Former mayor and congressional candidate Annaliz Gonzales of Guiuan complained that more VCMs were continuously breaking down in places where she had more votes than her administration opponent. The National Technical Support Center, which Smartmatic finally won despite a much lower bidder winning it earlier, tried to fix the breakdown as soon as it was reported, but once this was done, the machine tended to produce data favorable to the administration, so goes the complaint.
What happened to the intermediary server?
The largest unresolved puzzle has to do with the “intermediary server” which deeply worried transparency analysts like Glenn Chong before the election. The purpose of the server was to “clean up” the votes from the precincts before they land at their final destination. It was clearly an illegal operation meant to favor the administration.
It could have been used to rob Duterte of his apparent victory, but the cost would have been unthinkable. So they did not dare. But was it used to cheat Bongbong Marcos, and to ensure the LP’s hold on the new set of senators and congressmen? That’s as fair as any question one could ask, but we do not know the answer. Highly authoritative sources have identified two retired police generals involved in this operation, but nothing specific has surfaced in the public domain.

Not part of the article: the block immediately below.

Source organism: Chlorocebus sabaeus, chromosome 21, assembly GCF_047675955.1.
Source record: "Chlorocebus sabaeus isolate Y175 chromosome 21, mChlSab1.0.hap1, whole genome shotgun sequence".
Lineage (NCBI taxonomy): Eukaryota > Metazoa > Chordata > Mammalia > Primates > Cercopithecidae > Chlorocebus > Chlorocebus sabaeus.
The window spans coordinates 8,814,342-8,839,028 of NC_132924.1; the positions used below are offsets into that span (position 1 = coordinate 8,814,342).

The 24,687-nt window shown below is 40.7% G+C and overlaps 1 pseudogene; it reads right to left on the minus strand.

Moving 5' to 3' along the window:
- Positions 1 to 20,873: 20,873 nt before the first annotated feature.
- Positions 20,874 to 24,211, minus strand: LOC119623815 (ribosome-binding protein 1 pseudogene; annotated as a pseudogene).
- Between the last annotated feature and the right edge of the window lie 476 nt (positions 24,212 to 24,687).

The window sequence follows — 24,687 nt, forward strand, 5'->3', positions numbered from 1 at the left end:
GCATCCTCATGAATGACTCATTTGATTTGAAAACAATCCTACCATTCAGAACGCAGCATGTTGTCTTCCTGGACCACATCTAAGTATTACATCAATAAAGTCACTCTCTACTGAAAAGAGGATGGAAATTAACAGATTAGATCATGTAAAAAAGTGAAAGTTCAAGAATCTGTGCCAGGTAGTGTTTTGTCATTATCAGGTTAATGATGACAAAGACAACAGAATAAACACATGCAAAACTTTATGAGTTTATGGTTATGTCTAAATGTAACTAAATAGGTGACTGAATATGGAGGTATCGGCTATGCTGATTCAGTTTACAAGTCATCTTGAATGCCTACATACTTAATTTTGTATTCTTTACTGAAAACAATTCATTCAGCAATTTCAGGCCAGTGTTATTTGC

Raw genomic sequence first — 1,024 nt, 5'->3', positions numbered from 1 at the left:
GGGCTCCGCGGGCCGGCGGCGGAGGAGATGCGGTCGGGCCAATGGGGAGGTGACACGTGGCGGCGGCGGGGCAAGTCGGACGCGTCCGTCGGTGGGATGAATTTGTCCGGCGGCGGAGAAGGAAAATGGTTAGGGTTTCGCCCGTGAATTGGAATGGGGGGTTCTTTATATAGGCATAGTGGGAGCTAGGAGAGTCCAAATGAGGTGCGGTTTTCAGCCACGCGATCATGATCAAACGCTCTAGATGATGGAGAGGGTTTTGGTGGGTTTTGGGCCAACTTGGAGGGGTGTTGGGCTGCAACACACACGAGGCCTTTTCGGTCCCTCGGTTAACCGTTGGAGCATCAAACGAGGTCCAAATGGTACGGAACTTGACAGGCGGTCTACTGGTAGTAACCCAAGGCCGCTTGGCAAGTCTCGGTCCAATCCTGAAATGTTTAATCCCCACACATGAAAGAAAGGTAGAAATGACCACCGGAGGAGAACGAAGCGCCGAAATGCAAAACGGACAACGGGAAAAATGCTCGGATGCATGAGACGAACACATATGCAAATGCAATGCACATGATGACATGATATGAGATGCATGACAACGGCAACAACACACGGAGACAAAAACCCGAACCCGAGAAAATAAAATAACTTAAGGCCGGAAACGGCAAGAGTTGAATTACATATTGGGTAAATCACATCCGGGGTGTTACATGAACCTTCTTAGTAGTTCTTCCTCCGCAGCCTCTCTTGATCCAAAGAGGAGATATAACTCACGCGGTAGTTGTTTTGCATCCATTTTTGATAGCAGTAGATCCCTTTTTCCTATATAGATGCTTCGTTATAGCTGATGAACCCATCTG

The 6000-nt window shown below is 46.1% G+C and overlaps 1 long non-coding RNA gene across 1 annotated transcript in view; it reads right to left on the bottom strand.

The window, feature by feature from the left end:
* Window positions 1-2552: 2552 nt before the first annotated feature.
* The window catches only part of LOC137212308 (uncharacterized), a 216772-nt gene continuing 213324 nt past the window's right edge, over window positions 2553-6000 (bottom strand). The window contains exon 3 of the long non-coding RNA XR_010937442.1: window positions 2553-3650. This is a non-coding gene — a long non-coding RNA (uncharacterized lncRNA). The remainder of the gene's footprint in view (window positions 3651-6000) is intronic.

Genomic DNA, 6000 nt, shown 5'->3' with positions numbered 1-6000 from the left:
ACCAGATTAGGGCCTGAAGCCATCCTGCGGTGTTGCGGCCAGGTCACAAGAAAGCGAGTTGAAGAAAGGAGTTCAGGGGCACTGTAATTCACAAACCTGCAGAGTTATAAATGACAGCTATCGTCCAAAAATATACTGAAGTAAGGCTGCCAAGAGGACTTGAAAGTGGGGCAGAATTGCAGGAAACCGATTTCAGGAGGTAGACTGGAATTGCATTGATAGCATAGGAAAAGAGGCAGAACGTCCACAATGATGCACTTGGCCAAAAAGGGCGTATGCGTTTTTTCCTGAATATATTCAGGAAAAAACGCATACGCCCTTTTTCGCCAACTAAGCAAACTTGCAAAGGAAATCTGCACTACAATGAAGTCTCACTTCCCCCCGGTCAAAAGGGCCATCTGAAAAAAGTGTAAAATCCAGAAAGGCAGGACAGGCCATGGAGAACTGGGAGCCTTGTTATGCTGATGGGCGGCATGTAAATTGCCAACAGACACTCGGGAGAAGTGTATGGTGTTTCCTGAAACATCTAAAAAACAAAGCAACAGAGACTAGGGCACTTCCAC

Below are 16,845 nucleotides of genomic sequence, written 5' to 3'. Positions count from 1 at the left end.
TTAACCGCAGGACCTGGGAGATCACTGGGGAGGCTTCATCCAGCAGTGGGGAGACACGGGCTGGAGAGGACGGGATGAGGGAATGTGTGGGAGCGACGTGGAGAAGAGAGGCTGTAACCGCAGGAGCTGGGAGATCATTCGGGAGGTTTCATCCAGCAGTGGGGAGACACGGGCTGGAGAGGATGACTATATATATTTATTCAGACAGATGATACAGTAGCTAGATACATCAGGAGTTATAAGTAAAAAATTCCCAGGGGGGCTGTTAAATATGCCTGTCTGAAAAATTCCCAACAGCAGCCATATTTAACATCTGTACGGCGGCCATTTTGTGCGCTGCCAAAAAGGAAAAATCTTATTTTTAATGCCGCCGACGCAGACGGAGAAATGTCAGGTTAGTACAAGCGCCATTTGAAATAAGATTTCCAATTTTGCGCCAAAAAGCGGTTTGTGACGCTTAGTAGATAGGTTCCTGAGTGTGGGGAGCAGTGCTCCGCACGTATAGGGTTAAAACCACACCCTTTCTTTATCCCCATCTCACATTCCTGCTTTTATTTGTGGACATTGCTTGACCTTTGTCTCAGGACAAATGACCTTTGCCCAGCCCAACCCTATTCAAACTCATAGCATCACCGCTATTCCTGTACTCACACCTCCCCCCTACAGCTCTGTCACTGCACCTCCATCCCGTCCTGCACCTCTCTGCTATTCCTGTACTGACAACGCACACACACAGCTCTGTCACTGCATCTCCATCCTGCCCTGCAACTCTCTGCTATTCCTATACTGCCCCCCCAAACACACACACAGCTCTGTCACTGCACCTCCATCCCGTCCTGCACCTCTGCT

The “ñ” issue
The main controversy is now focused on the unauthorized action by Smartmatic’s Venezuelan representative Marlon Garcia in inserting a command in the PPCRV transparency server, purportedly to change a question mark into an “ñ”. Yen Makabenta’s excellent column yesterday asks the right question: If Smartmatic can instruct the electronic system to change a question mark into an “ñ,” can it not instruct the system to change Bongbong’s votes into Robredo’s votes?
The answer is obvious. But Smartmatic’s explanation, which the Comelec and PPCRV are eager to accept, seems to take us for a nation of idiots or fools. The computer, as every expert will tell us, reads numbers rather than words; it cannot care and does not care one bit if Señeres or Osmeña is spelled with the Hispanic “ñ” or the simple “n”. It will probably ask a question if either name appears in a place that does not correspond to its predesignated place on the ballot.